Olympic Medical Center is denied motion in Hill case

Judge says privilege does not extend to criminal search warrants

PORT ANGELES — A Clallam County Superior Court judge declined to partially quash search warrants served on Olympic Medical Center, agreeing with the prosecution that the hospital’s privilege does not extend to criminal search warrants.

Olympic Medical Center (OMC) had filed a motion to partially quash search warrants served on documents entered into the discovery of the investigation of former emergency room doctor Josiah Hill.

Hill, 39, of Port Angeles is charged with multiple counts of indecent liberties by a healthcare provider. A trial date is expected to be set Oct. 26.

The documents in question are from the OMC’s quality improvement committee and contain reports from the hospital’s disruptive event manager and reports safety manager. These are reports that are filled out by employees when events occur that make them or a patient feel unsafe.

OMC had previously sent redacted copies of these documents, but the prosecution requested the full documents.

OMC said it has a policy that allows it to withhold those documents due to their “privileged nature,” and that they do not fall within the Health Insurance and Accountability Act (HIPAA).

Judge Simon Barnhart denied the motion to quash, saying that OMC’s policy does not protect it from a criminal search warrant and as such has required that OMC provide the unredacted documents.

Barnhart agreed with Michele Devlin, chief criminal deputy prosecuting attorney, who argued that no statutory privilege OMC had would apply when it came to a criminal search warrant.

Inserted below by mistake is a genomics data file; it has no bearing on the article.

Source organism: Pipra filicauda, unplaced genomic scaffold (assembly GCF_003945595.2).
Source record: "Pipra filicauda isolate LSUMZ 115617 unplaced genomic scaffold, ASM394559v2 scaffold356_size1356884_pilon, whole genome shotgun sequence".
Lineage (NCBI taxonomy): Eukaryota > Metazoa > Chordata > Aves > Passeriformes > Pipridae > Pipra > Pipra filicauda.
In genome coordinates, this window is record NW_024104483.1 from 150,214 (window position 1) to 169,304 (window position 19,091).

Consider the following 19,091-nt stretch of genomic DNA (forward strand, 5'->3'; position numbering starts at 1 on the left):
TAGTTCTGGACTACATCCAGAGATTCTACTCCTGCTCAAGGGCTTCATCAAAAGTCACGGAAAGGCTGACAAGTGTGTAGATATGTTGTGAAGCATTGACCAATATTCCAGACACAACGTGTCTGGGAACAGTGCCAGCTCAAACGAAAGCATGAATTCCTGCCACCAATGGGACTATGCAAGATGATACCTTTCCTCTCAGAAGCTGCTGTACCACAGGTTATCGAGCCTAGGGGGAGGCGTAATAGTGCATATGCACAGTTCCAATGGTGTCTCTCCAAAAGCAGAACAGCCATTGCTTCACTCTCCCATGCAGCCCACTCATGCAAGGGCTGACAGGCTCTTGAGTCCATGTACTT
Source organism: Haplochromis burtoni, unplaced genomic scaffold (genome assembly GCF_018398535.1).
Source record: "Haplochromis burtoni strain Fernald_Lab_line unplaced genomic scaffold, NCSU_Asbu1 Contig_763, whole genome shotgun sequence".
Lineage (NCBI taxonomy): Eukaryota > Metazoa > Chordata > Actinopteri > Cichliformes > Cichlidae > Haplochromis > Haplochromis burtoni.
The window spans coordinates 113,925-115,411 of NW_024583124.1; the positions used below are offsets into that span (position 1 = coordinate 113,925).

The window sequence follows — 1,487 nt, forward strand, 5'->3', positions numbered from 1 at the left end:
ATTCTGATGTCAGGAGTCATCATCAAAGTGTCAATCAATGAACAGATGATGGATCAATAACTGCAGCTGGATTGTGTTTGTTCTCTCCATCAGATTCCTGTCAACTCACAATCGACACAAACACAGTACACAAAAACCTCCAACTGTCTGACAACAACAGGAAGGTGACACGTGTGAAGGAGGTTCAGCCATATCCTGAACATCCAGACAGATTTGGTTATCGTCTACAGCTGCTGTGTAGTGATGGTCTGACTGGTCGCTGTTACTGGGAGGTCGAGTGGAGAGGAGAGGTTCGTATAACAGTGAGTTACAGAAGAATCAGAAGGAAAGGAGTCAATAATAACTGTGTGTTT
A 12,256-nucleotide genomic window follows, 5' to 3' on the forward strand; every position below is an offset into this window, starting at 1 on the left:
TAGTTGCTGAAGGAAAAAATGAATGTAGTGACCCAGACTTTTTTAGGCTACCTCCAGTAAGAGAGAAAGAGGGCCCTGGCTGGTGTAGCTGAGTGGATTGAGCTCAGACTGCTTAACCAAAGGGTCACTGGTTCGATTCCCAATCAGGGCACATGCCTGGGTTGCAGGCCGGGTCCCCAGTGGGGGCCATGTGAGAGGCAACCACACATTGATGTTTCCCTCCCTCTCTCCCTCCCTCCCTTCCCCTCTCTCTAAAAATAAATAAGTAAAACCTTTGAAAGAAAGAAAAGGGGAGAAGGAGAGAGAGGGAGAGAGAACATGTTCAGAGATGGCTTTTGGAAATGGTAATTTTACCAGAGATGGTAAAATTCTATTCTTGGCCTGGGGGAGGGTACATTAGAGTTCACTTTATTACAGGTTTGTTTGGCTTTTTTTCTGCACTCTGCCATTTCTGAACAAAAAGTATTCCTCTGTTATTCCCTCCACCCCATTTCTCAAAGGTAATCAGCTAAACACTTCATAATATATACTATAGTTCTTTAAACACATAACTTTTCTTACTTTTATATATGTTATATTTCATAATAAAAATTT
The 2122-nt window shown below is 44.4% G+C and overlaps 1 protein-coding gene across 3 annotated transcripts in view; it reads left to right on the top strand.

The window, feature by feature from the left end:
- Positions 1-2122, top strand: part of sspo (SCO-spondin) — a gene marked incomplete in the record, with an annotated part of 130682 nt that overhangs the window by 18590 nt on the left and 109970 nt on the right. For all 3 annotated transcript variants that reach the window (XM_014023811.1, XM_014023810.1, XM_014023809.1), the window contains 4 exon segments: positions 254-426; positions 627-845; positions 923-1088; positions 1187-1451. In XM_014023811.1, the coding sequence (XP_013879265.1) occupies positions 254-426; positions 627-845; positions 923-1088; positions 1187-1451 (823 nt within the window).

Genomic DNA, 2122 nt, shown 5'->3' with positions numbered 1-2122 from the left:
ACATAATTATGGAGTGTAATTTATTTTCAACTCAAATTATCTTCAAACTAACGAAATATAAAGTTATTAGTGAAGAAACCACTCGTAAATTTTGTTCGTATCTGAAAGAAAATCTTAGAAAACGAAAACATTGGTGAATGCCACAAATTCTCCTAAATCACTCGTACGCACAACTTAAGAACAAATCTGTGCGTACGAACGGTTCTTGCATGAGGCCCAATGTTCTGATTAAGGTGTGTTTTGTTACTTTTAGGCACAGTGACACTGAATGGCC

Devlin argued that OMC was being given too much grace as it had a 20-day window to turn over the requested documents when the warrants were served in September.

“OMC seems to believe they are above the law,” Devlin said.

Jane Liu, attorney for OMC, argued that these documents were not factual documents but were aftercare reviews and that OMC had provided factual documents in the redacted version.

“Documents generated by the quality improvement committee are not ‘evidence of the crime,’ they are the hospital’s internal after-the-fact review of care to improve hospital patient care,” Liu said.

Liu argued that the documents were of a “privileged nature” and that turning them over to the court would have a chilling effect on employees reporting incidents in the future if they were put into the public record when handed over to the court.

“It is of vital importance to patient care that providers be allowed to report adverse events concerning their colleagues in confidence,” Liu said.

“To allow the disclosure of privileged quality improvement documents to the police, which in turn would make those documents available to the public, will have a chilling effect on OMC staff’s ability to confidentially and candidly report and evaluate adverse events.”

Said Barnhart: “I don’t see how this would chill reporting in the hospital.”

Liu said that unredacted documents would expose OMC to liability risks it could face due to the disclosure of those documents, citing civil law cases.

Devlin that those cases and OMC’s argument have no merit in a criminal court case.

“The fact that OMC may suffer civil liability is not at issue in the case before this court,” she said. “The criminal liability of Josiah Hill is the only issue.

“The statutes cited by OMC concern privileges to be cited in civil proceedings.”

OMC had offered to provide unredacted documents for an on-camera review by Barnhart, who declined.


Reporter Ken Park can be reached by email at kpark@soundpublishing.com.

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